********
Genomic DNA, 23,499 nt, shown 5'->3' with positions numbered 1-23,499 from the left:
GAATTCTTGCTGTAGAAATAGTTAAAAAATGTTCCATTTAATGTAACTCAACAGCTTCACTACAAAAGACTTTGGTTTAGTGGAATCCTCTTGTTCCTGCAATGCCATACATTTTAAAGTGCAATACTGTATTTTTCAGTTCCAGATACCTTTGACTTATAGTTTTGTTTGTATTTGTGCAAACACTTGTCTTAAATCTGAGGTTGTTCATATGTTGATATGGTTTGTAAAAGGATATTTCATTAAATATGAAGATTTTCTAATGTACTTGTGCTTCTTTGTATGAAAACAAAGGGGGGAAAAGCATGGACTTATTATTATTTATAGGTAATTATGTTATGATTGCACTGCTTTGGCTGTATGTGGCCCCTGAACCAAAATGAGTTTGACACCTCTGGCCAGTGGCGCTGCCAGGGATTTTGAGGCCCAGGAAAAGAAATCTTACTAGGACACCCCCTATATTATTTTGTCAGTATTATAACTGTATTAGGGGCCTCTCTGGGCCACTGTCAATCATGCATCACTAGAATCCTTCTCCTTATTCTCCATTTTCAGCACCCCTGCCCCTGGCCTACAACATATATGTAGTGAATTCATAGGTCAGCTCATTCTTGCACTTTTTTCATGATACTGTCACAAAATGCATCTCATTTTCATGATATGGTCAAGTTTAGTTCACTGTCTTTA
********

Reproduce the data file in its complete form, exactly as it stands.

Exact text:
Genomic DNA, 23,499 nt, shown 5'->3' with positions numbered 1-23,499 from the left:
GAATTCTTGCTGTAGAAATAGTTAAAAAATGTTCCATTTAATGTAACTCAACAGCTTCACTACAAAAGACTTTGGTTTAGTGGAATCCTCTTGTTCCTGCAATGCCATACATTTTAAAGTGCAATACTGTATTTTTCAGTTCCAGATACCTTTGACTTATAGTTTTGTTTGTATTTGTGCAAACACTTGTCTTAAATCTGAGGTTGTTCATATGTTGATATGGTTTGTAAAAGGATATTTCATTAAATATGAAGATTTTCTAATGTACTTGTGCTTCTTTGTATGAAAACAAAGGGGGGAAAAGCATGGACTTATTATTATTTATAGGTAATTATGTTATGATTGCACTGCTTTGGCTGTATGTGGCCCCTGAACCAAAATGAGTTTGACACCTCTGGCCAGTGGCGCTGCCAGGGATTTTGAGGCCCAGGAAAAGAAATCTTACTAGGACACCCCCTATATTATTTTGTCAGTATTATAACTGTATTAGGGGCCTCTCTGGGCCACTGTCAATCATGCATCACTAGAATCCTTCTCCTTATTCTCCATTTTCAGCACCCCTGCCCCTGGCCTACAACATATATGTAGTGAATTCATAGGTCAGCTCATTCTTGCACTTTTTTCATGATACTGTCACAAAATGCATCTCATTTTCATGATATGGTCAAGTTTAGTTCACTGTCTTTA